50 unknown bars: Unsung but lovable dives, lounges and taverns.

Chicago dives, lounges and taverns.

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  • Photograph: Andrew Nawrocki

  • Photograph: Andrew Nawrocki

  • Photograph: Michelle Wang

  • Photograph: William Moran

  • Photograph: William Moran

  • Photograph: Andrew Nawrocki

  • Photograph: John Greenfield

  • Photograph: Michael Jarecki

  • Photograph: Andrew Nawrocki

  • Photograph: Lizz Sisson

  • Photograph: Tyler Mallory

  • Photograph: Nicole Radja

  • Photograph: William Moran

  • Photograph: Marzena Abrahamik

  • Photograph:Lizz Sisson

  • Photograph: Nicole Radja

  • Photograph: Tyler Mallory

  • Photograph: Marzena Abrahamik

  • Photograph: Tyler Mallory

  • Photograph: William Moran

  • Photograph: Andrew Nawrocki

  • Photograph: Nicole Radja

  • Photograph: Christina Couch

  • Photograph: Martina Sheehan

  • Photograph: John Greenfield

  • Photograph: Laura Baginski

  • Photograph: Angela Barnaby

  • Photograph: John Greenfield

  • Photograph: Michelle Wang

  • Photograph: Nicole Radja

  • Photograph: Nicole Radja

  • Photograph: William Moran

  • Photograph: John Greenfield

  • Photograph: William Moran

  • Photograph: Kate Leahy

  • Photograph: William Moran

  • Photograph: William Moran

  • Photograph: Michelle Wang

  • Photograph: Michelle Wang

  • Photograph: Andrew Nawrocki

  • Photograph: Martina Sheehan


ARCHIE'S
This 67-year-old family-run bar (the current owner’s dad, Archie, ran the bar for years before retiring) attracts Ukrainian Village and Humboldt Park cool kids and old-timers for free pool and affordable beers from Half Acre to Hamm’s. Vintage character abounds, such as a century-old cash register and a beautiful 1800s cherry bar-length cabinet from the family’s previous bar. If you drink one thing, make it a Zubrowka (a buffalo grass–flavored vodka from Poland)—usually served with apple juice. Extra shot Dennis Farina, formerly a cop in the area, filmed scenes from the upcoming movie Last Rites for Joe May here. 2600 W Iowa St (773-486-2626).—John Dugan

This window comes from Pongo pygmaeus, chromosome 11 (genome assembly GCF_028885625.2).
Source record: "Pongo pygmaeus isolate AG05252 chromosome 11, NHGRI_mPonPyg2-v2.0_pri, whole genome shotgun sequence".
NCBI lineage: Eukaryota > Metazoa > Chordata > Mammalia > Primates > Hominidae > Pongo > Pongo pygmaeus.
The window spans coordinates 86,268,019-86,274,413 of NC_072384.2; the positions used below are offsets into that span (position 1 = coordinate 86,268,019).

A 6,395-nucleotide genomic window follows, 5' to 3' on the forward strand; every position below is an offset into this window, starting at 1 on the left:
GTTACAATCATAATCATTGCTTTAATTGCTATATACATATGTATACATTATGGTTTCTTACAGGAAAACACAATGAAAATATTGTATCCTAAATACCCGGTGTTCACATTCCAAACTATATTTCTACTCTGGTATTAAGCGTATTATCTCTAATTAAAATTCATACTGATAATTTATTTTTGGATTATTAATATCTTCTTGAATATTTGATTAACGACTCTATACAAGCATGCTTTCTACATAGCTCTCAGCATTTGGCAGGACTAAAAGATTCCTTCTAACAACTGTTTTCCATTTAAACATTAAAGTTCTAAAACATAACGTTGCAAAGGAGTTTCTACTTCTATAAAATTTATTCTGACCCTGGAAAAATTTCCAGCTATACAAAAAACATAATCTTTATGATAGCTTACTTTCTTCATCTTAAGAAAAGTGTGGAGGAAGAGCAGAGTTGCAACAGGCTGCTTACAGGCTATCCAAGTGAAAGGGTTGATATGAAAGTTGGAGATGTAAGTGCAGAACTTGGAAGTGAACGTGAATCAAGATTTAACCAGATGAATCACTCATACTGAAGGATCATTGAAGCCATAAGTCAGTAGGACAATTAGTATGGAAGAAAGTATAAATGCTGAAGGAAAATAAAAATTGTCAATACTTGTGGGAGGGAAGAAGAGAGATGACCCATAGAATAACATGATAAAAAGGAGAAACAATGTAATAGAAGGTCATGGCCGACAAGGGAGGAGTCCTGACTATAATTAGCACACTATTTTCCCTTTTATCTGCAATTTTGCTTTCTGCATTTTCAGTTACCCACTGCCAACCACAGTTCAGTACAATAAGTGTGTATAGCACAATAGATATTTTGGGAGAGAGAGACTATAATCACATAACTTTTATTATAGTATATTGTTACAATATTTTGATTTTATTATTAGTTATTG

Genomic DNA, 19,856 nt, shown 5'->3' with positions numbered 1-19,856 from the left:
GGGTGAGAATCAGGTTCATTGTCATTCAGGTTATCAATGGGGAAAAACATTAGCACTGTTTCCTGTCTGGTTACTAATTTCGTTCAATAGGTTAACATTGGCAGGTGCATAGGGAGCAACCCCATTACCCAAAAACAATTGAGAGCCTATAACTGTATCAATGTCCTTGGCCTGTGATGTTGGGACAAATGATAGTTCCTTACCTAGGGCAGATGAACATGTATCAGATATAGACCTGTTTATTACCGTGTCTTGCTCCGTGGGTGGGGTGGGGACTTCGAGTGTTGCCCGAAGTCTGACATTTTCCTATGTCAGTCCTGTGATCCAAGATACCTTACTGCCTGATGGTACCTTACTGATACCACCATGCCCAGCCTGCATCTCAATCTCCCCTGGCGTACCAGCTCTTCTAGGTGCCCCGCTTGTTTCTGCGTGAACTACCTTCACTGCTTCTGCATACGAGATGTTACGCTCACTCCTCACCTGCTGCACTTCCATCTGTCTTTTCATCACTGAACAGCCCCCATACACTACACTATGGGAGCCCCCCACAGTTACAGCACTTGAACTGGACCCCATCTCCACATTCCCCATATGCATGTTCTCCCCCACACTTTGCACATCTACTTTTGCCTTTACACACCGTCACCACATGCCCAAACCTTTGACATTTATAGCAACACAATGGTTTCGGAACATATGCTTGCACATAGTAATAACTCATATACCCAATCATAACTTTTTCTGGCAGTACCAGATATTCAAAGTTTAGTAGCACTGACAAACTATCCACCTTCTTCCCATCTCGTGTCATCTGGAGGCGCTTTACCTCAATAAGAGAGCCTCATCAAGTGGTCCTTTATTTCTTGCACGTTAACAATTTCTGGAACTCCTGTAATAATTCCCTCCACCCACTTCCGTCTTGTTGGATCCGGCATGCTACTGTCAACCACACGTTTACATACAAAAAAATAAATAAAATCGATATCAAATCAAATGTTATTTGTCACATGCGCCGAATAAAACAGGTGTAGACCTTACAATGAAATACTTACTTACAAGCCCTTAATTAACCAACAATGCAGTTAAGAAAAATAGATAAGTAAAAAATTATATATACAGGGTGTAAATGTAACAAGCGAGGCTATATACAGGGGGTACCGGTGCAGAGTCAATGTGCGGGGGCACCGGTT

OLLIE'S LOUNGE
Plenty of bars can pour you an Old Style draft for $3. But only this divey spot, hidden in plain sight near the Berwyn Red Line stop, has its namesake Ollie Latiker pouring it for you. Patron saint of every Edgewater drinker, Miss Ollie slings drinks with palpable joy, even after 35 years behind the bar. Open at 10am most days and closing around when Letterman comes on the TVs, the bar looks imposing from the outside but sparkles inside like a vinyl-padded, wood-paneled midcentury rec room. Extra shot Booking a shindig here won’t cost you a dime. 1064 W Berwyn Ave (773-784-5712).—Karl Klockars

NILDA'S PLACE CHICAGO
This quaintly shabby 24-year-old bar couldn’t get any more throwback with its pink-and-green-painted walls, a singing bird named Coco and a cigarette vending machine with claw feet. The owner, 63-year-old Nilda Gonzalez, admits business has been slow, so the next time you’re in the mood for a beer, eschew West Town’s new cookie-cutter lounges and hit up this place instead. But fair warning: Neighborhood regulars report Gonzalez only opens the bar “when she feels like it.” Extra shot Gonzalez happily shares warm conversation and her delicious homemade Spanish rice. 1858 W Iowa St (no phone).—D.L. Hopkins

CUNNEEN'S
Begin with divey decor straight out of Papa Daley’s 1960s. Populate the barstools, church pews and La-Z-Boys with students and Rogers Park locals chatting or playing chess. Stock plenty of beers less than $5, including Berghoff Dark. Now set it all to a bartender-spun soundtrack that ranges from Modest Mouse to metal, courtesy of a huge vinyl collection (and CDs). The resulting neighborhood tavern has been Cunneen’s—two ns, two es, no credit cards—for almost 40 years. Extra shot How many bars smell like old record sleeves instead of stale beer? 1424 W Devon Ave (773-274-9317).—Angela Barnaby